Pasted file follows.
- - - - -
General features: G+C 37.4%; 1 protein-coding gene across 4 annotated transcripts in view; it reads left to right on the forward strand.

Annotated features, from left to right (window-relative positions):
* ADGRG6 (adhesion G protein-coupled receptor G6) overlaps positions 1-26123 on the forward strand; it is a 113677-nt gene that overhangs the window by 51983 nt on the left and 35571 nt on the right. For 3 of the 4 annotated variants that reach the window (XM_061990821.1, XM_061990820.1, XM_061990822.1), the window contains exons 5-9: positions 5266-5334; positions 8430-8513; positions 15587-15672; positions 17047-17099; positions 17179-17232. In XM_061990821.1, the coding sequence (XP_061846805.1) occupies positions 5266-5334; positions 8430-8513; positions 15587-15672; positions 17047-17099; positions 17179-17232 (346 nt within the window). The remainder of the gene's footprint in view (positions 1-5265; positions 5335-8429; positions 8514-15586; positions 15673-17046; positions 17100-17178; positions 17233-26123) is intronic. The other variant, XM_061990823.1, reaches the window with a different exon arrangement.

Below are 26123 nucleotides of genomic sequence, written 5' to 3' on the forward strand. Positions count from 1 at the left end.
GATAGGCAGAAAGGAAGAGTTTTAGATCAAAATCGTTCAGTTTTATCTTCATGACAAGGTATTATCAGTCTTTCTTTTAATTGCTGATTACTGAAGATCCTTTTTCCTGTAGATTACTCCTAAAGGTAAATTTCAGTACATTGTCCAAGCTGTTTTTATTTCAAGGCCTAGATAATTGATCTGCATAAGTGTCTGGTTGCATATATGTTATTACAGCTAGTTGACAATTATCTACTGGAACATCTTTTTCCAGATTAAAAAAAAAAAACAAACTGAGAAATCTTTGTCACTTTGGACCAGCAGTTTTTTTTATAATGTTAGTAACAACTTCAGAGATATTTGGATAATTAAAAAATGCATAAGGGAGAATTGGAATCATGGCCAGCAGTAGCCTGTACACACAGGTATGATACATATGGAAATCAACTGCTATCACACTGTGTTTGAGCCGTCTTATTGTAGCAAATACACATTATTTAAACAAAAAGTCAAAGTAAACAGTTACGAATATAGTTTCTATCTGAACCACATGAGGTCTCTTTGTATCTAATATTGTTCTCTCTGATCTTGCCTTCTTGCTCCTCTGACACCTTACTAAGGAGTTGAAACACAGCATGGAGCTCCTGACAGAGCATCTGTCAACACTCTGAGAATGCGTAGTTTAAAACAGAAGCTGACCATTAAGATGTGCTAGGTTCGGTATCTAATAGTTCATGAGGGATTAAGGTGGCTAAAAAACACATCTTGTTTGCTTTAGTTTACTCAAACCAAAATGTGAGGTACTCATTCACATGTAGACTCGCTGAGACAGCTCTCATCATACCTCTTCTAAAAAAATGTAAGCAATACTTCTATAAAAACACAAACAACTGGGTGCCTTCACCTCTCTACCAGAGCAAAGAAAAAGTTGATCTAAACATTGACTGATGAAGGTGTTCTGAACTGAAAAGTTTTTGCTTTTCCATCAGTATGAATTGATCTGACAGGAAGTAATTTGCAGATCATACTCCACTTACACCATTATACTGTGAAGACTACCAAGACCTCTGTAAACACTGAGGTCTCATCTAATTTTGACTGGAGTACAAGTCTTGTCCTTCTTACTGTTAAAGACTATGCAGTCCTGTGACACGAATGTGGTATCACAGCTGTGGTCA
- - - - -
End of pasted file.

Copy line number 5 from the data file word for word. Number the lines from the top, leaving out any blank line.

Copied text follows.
GATAGGCAGAAAGGAAGAGTTTTAGATCAAAATCGTTCAGTTTTATCTTCATGACAAGGTATTATCAGTCTTTCTTTTAATTGCTGATTACTGAAGATCCTTTTTCCTGTAGATTACTCCTAAAGGTAAATTTCAGTACATTGTCCAAGCTGTTTTTATTTCAAGGCCTAGATAATTGATCTGCATAAGTGTCTGGTTGCATATATGTTATTACAGCTAGTTGACAATTATCTACTGGAACATCTTTTTCCAGATTAAAAAAAAAAAACAAACTGAGAAATCTTTGTCACTTTGGACCAGCAGTTTTTTTTATAATGTTAGTAACAACTTCAGAGATATTTGGATAATTAAAAAATGCATAAGGGAGAATTGGAATCATGGCCAGCAGTAGCCTGTACACACAGGTATGATACATATGGAAATCAACTGCTATCACACTGTGTTTGAGCCGTCTTATTGTAGCAAATACACATTATTTAAACAAAAAGTCAAAGTAAACAGTTACGAATATAGTTTCTATCTGAACCACATGAGGTCTCTTTGTATCTAATATTGTTCTCTCTGATCTTGCCTTCTTGCTCCTCTGACACCTTACTAAGGAGTTGAAACACAGCATGGAGCTCCTGACAGAGCATCTGTCAACACTCTGAGAATGCGTAGTTTAAAACAGAAGCTGACCATTAAGATGTGCTAGGTTCGGTATCTAATAGTTCATGAGGGATTAAGGTGGCTAAAAAACACATCTTGTTTGCTTTAGTTTACTCAAACCAAAATGTGAGGTACTCATTCACATGTAGACTCGCTGAGACAGCTCTCATCATACCTCTTCTAAAAAAATGTAAGCAATACTTCTATAAAAACACAAACAACTGGGTGCCTTCACCTCTCTACCAGAGCAAAGAAAAAGTTGATCTAAACATTGACTGATGAAGGTGTTCTGAACTGAAAAGTTTTTGCTTTTCCATCAGTATGAATTGATCTGACAGGAAGTAATTTGCAGATCATACTCCACTTACACCATTATACTGTGAAGACTACCAAGACCTCTGTAAACACTGAGGTCTCATCTAATTTTGACTGGAGTACAAGTCTTGTCCTTCTTACTGTTAAAGACTATGCAGTCCTGTGACACGAATGTGGTATCACAGCTGTGGTCA